The district will designate a staff member to apply the Washington Assessment of the Risks and Needs of Students (WARNS) and, where appropriate, provide the student with best practice or research-based interventions consistent with WARNS. As appropriate, the district will also consider:
• adjusting the student’s course assignments;
• providing the student more individualized instruction;
• providing appropriate vocational courses or work experience;
• requiring the student to attend an alternative school or program;
• assisting the parent or student to obtain supplementary services; or
• referring the student to a community truancy board.
In the case of a student who transfers from one district to another during the school year, the sending district will provide to the receiving district, together with a copy of the WARNS assessment and any interventions previously provided to the student, the most recent truancy information for that student. The information will include the online or written acknowledgment by the parent and student. The sending district will use the standard choice transfer form for releasing a student to a nonresident school district for the purposes of accessing an alternative learning experience program.
Not later than a student’s seventh unexcused absence in a month, the district will:
a. enter into an agreement with the student and parents/guardians that establishes school attendance requirements;
b. refer the student to a community engagement board; or
c. File a petition to juvenile court (see below).
Community Engagement Board
A “community engagement board” means a board established pursuant to a memorandum of understanding (MOU) between a juvenile court and the school district and composed of members of the local community in which the student attends school.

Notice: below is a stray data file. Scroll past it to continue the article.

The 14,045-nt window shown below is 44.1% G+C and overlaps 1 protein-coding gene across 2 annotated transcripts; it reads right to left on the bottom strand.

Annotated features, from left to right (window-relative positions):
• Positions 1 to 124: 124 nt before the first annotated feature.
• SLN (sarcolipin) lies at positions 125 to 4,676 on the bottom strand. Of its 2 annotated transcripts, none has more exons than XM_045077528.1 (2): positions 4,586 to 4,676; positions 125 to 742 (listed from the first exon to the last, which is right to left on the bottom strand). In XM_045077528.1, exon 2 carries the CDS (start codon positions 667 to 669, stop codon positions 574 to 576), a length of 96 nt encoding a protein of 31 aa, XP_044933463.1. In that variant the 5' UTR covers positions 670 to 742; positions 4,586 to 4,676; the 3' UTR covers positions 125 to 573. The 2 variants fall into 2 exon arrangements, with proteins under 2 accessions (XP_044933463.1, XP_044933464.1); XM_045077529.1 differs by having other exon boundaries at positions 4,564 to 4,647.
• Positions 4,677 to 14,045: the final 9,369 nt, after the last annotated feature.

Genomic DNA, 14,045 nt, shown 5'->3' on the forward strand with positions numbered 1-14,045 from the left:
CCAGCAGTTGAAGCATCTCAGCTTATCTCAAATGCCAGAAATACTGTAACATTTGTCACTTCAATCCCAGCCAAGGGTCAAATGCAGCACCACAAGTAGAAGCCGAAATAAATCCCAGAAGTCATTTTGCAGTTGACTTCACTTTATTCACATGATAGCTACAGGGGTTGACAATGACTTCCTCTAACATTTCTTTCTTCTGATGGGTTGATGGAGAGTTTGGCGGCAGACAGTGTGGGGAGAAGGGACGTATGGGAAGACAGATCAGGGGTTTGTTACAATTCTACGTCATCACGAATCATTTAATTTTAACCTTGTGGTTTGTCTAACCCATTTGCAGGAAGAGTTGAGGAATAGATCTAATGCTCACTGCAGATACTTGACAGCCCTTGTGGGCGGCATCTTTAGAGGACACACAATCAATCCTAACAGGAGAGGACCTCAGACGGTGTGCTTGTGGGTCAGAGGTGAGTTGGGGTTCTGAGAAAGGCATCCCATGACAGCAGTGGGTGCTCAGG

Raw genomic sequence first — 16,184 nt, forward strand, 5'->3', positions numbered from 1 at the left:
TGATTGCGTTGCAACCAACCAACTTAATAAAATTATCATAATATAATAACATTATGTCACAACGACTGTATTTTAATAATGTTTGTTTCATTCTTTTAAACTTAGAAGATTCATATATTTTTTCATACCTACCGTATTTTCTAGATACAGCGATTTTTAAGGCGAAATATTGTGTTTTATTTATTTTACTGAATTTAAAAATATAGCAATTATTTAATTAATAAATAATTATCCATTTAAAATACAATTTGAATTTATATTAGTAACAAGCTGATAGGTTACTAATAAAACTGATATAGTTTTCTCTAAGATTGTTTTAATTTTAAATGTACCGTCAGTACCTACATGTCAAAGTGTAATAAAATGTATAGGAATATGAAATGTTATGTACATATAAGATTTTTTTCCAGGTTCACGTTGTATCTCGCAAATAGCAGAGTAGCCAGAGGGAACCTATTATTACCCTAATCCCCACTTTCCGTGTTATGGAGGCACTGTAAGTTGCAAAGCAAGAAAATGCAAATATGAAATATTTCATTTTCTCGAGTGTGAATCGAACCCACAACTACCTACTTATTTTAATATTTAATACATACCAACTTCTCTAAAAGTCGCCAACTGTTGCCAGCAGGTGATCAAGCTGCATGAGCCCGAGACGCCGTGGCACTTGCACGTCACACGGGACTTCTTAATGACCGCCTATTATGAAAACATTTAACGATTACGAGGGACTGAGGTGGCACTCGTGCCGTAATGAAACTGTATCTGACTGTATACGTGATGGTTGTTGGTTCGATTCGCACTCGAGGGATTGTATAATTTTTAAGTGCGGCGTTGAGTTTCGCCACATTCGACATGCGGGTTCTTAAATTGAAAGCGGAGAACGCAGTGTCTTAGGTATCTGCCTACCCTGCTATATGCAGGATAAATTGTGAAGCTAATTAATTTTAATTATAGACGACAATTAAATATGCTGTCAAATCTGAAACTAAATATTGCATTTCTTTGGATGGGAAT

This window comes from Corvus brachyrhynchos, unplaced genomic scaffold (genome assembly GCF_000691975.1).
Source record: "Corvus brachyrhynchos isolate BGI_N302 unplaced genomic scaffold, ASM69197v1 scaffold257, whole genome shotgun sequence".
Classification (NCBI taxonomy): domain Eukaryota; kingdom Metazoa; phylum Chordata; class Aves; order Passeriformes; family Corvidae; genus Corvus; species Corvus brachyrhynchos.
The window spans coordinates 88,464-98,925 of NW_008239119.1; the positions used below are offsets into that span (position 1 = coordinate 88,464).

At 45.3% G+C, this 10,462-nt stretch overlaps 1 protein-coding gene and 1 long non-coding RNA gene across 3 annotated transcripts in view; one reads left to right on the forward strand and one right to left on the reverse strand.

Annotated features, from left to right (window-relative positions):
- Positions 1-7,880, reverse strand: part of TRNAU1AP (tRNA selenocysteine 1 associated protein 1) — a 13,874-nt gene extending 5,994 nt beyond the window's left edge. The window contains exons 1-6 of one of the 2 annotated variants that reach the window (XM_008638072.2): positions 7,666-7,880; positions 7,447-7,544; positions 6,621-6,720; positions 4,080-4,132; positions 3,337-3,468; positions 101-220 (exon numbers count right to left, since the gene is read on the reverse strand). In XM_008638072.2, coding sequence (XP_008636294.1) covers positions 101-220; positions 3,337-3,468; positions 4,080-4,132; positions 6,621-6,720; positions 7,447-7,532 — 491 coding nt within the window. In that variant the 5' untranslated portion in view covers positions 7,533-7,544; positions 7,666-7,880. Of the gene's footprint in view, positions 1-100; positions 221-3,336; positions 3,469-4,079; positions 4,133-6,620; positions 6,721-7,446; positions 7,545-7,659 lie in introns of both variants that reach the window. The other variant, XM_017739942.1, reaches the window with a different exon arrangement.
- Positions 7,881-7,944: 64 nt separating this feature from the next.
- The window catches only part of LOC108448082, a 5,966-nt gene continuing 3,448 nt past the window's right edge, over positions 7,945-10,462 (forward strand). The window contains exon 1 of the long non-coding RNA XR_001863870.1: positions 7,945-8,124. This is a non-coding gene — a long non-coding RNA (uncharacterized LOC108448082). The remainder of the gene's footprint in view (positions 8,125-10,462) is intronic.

The district will designate and identify to the juvenile court and to the Office of the Superintendent of Public Instruction a staff member to coordinate district efforts to address excessive absenteeism and truancy, including outreach and conferences, coordinating the MOU, establishing protocols and procedures with the court, coordinating trainings, sharing evidence-based and culturally appropriate promising practices. The district will also identify a person within each school to serve as a contact regarding excessive absenteeism and truancy and assisting in the recruitment of community engagement board members.
After the student’s seventh unexcused absence within any month during the current school year and not later than the fifteenth unexcused absence during the current school year, if the district’s attempts to substantially reduce a student’s absences have not been successful and if the student is under the age of seventeen, the district will file a petition and supporting affidavit for a civil action in juvenile court.